When Sir Kevin put that penalty away to give Palace a foothold in the promised land I found myself wondering if justice was being done. I know Sixer isn’t impressed by Palace, according to his post earlier this month, and I can see where he’s coming from but I don’t think Watford, sited inside the M25 and on the Tube’s Metropolitan Line, is much different from Fulham/QPR/Palace.
If I want to visit my brother, who lives in north London (handy for Wembley and I live in hope), I get off the train at Watford Junction and ring him and then go to the pub. I have just enough time for a pint before he collects me.
But I digress. My argument is based on the proposition that Palace have acted sensibly since new owners took the club out of administration. The appointment of Ian Holloway (where they behaved honourably in seeking permission, etc.) was part of a well thought out strategy. Operating losses were managed while quality was signed to mount a promotion challenge and also provide a safety net, via players who could be resold, if they didn’t make it. Their current incarnation provides an example some other clubs could follow, methinks.
Watford, on the other hand, don’t quite cut the mustard in that respect. There have been one or two issues in recent years, leading to grumbles from fans and other clubs.
I’ll start with their signings from Udinese, an Italian club owned by the Pozzo family, who also have a controlling interest in the Spanish club Granada. (for more depth visit Craig Clark at http://www.rokerreport.com/2013/6/6/4396114/the-udinese-model). Football League rules allow only two players to be signed on loan from any one club and only five loan players to be named in a matchday squad. However, loan deals with foreign clubs are classified as transfers, meaning there is no limit to the number of loanees from overseas. Watford FC exploited this loophole to sign ten or eleven Udinese players on loan. This wasn’t difficult – guess who owns the club.
In February, when five Udinese loanees plus one from Granada and one from a UK club were named in the squad to face Palace, BBC Sport quoted Ian Holloway’s response:
“”They’ve got some world-class players that they’ve borrowed from almost one club, It seems pretty ludicrous to me… …That gives a licence to people to buy English clubs, chuck all their players over here and have a reserve team… …What if Barcelona wanted to buy us and play their ‘B’ team for us? We’ve got to sort this out…”
It does seem pretty ludicrous doesn’t it?
Then there’s the matter of a ban and embargo. The Pozzos bought Watford in June 2012 from a businessman called Laurence Bassini, who himself bought the club in 2011. Mr. Bassini entered into some financial agreement which transgressed Football League rules (Danny Graham’s transfer to Swansea was caught up in it) and received a three year ban. Watford themselves were placed under a transfer embargo but allowed to sign players with League permission.
You might think this is enough but there’s also a court case going on. You can read about it courtesy of the Watford Observer, whose website informed me Mr. Bassini was ordered to repay almost £1million given to him by two former Watford directors, Jimmy and Vince Busso in March. They claimed it was a loan, he claimed it was part of a secret scheme designed to give him and the Bussos joint control of the club. There’s still about £3.5 million to be decided on, with the key issue being whether the loans were made to an individual or to the club. It’s possible the court will decide Watford has to repay loans taken out before the club was sold to the Pozzos.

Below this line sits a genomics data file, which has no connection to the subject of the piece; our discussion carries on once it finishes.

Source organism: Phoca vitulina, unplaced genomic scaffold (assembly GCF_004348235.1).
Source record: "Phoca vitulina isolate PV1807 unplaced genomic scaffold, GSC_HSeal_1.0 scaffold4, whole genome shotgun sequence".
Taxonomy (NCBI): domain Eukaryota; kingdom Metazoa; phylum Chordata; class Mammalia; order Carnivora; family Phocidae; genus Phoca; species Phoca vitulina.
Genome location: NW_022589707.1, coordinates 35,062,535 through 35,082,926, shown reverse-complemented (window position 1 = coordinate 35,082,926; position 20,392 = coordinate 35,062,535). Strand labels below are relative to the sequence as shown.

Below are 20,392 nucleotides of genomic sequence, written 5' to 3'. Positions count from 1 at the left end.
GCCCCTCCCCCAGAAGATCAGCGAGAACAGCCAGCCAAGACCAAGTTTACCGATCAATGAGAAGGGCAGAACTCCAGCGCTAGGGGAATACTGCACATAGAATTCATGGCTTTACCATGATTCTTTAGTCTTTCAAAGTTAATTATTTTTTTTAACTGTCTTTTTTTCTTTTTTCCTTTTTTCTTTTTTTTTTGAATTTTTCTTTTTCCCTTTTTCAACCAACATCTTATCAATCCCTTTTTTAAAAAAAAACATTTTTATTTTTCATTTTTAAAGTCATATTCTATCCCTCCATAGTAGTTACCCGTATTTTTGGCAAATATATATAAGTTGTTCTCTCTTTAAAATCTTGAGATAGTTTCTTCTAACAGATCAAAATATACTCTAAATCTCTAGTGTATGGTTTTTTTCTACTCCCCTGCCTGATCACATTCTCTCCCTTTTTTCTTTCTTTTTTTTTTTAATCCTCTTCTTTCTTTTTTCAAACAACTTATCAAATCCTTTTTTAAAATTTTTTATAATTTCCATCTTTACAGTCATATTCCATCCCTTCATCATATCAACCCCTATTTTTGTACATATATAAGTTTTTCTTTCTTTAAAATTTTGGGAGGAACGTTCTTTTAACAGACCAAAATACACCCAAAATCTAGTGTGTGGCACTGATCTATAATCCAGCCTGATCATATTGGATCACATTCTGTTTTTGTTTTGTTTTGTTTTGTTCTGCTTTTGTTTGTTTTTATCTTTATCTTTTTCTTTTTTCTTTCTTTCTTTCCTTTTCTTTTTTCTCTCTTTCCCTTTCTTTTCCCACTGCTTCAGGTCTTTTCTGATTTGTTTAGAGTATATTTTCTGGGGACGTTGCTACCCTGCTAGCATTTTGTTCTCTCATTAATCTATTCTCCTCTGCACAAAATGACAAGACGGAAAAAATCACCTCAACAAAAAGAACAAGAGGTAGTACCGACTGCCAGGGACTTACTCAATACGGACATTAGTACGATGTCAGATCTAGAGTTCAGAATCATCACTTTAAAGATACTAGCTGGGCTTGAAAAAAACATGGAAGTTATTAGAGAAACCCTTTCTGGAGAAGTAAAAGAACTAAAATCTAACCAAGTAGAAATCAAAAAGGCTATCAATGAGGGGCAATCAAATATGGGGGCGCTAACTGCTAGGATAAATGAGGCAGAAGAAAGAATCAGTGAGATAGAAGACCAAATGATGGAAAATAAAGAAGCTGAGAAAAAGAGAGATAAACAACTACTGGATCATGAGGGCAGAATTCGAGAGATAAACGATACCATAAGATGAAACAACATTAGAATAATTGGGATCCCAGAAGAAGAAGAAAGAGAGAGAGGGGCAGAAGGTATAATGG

I’m not decrying any of these businessmen as being corrupt, or criminals, or anything like that. Nor am I saying that they are any better or worse than club directors up and down the country. What I am doing is illustrating the need for the FA to ensure transparency. There’s need of a rule which, while allowing for commercial confidentiality, requires all dealings concerning any club to be open and transparent. An FA committee, for example, could consider and sanction loans without compromising confidentiality. Rules should also provide for penalties if clubs transgress. Under such circumstances Watford could have been prevented from contesting the playoffs or even denied promotion. I invite anyone saying this wouldn’t work to consider how and when we gained promotion in 1990.
Those claiming the Pozzos have been caught up in an affair that’s not of their making might have a point but I have to assume the loan situation was known to them and they were happy to go along with it. Isn’t that what due diligence is all about? Why else do clubs and businessmen employ accountants and lawyers? Let’s face it, if such a person finds or exploits a loophole, the owners won’t complain.
As always, it’s the fans who are left outside and they have my best wishes. Even so, I do wonder how much sympathy they deserve. Watford fans had a good ride to the playoffs and came close. Fans all over the country have ended the season with less after, as they see it, their clubs behaved impeccably. Few of them will be shedding tears for Watford’s failure to make it.